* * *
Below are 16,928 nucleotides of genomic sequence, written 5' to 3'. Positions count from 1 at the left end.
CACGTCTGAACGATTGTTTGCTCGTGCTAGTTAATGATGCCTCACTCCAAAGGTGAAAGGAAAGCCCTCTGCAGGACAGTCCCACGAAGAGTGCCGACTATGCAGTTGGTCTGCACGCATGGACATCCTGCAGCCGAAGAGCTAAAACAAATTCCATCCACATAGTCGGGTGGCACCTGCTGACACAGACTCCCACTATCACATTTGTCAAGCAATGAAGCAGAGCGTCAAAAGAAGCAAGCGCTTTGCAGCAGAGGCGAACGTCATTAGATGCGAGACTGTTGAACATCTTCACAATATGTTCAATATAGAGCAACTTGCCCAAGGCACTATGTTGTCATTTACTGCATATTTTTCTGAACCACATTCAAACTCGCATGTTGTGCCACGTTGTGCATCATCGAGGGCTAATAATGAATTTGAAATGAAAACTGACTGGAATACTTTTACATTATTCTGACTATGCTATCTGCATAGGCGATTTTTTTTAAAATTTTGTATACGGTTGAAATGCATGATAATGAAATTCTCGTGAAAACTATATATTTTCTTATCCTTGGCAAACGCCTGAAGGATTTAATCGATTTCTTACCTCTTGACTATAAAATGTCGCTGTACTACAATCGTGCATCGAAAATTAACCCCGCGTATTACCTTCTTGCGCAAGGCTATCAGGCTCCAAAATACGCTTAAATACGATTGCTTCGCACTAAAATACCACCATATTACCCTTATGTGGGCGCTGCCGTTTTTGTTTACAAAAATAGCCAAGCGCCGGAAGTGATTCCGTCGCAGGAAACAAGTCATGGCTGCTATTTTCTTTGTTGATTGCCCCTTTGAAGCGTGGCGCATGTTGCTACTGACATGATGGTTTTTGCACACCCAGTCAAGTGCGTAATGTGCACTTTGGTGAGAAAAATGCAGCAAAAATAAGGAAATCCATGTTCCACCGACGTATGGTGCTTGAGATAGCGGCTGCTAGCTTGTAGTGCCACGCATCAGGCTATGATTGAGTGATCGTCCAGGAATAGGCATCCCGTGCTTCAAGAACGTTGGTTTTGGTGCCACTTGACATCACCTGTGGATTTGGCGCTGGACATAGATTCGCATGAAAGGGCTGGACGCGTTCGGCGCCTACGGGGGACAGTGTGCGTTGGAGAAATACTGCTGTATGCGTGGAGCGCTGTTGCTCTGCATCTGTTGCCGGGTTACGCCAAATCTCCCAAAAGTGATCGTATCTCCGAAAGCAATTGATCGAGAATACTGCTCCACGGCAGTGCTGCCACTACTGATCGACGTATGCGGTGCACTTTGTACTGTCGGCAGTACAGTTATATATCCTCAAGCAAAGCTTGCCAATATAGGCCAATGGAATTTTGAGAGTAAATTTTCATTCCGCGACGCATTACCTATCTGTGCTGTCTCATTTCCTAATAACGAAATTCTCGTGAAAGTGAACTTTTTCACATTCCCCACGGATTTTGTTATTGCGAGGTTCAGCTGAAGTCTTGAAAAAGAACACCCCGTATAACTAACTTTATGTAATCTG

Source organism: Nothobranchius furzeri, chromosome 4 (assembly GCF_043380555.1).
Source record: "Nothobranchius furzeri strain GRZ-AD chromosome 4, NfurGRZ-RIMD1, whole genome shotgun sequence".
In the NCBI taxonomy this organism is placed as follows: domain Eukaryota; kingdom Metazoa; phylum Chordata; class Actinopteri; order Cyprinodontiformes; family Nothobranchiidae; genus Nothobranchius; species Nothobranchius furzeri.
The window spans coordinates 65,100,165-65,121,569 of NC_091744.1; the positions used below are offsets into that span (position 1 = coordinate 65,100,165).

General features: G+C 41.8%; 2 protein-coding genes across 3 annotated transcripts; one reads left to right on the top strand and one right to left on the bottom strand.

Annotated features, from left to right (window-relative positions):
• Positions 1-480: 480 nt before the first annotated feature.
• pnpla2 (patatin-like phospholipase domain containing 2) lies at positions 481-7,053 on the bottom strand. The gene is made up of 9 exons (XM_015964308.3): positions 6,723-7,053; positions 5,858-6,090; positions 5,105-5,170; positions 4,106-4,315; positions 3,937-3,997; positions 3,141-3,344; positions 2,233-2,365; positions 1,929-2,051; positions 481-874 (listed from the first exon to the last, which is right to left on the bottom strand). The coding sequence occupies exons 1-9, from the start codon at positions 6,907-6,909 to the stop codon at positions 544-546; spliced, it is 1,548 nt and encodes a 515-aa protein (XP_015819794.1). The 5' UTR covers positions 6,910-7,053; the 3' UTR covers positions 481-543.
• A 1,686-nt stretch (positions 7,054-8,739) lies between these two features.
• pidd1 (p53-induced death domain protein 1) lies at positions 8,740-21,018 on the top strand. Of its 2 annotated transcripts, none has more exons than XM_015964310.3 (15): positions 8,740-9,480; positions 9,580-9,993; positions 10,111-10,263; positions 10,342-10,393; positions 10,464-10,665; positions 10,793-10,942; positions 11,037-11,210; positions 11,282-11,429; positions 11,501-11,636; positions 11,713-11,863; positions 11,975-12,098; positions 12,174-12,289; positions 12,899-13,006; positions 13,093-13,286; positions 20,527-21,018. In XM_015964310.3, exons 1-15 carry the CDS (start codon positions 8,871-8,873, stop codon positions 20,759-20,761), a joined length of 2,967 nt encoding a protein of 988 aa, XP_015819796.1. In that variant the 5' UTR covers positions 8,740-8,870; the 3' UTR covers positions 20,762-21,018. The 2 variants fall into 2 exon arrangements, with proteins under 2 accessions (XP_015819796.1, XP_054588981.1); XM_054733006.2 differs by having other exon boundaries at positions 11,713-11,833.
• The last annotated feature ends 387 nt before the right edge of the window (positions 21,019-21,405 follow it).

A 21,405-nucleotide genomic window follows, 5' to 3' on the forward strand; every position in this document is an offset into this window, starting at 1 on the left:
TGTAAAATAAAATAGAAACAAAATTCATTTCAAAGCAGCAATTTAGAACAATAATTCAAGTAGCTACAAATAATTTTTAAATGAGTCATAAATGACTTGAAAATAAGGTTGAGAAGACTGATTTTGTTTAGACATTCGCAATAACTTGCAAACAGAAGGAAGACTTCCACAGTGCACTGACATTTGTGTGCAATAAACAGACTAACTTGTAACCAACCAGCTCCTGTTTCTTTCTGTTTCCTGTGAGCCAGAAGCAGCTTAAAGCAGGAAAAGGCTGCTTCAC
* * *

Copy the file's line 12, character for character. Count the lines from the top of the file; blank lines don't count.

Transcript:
• pidd1 (p53-induced death domain protein 1) lies at positions 8,740-21,018 on the top strand. Of its 2 annotated transcripts, none has more exons than XM_015964310.3 (15): positions 8,740-9,480; positions 9,580-9,993; positions 10,111-10,263; positions 10,342-10,393; positions 10,464-10,665; positions 10,793-10,942; positions 11,037-11,210; positions 11,282-11,429; positions 11,501-11,636; positions 11,713-11,863; positions 11,975-12,098; positions 12,174-12,289; positions 12,899-13,006; positions 13,093-13,286; positions 20,527-21,018. In XM_015964310.3, exons 1-15 carry the CDS (start codon positions 8,871-8,873, stop codon positions 20,759-20,761), a joined length of 2,967 nt encoding a protein of 988 aa, XP_015819796.1. In that variant the 5' UTR covers positions 8,740-8,870; the 3' UTR covers positions 20,762-21,018. The 2 variants fall into 2 exon arrangements, with proteins under 2 accessions (XP_015819796.1, XP_054588981.1); XM_054733006.2 differs by having other exon boundaries at positions 11,713-11,833.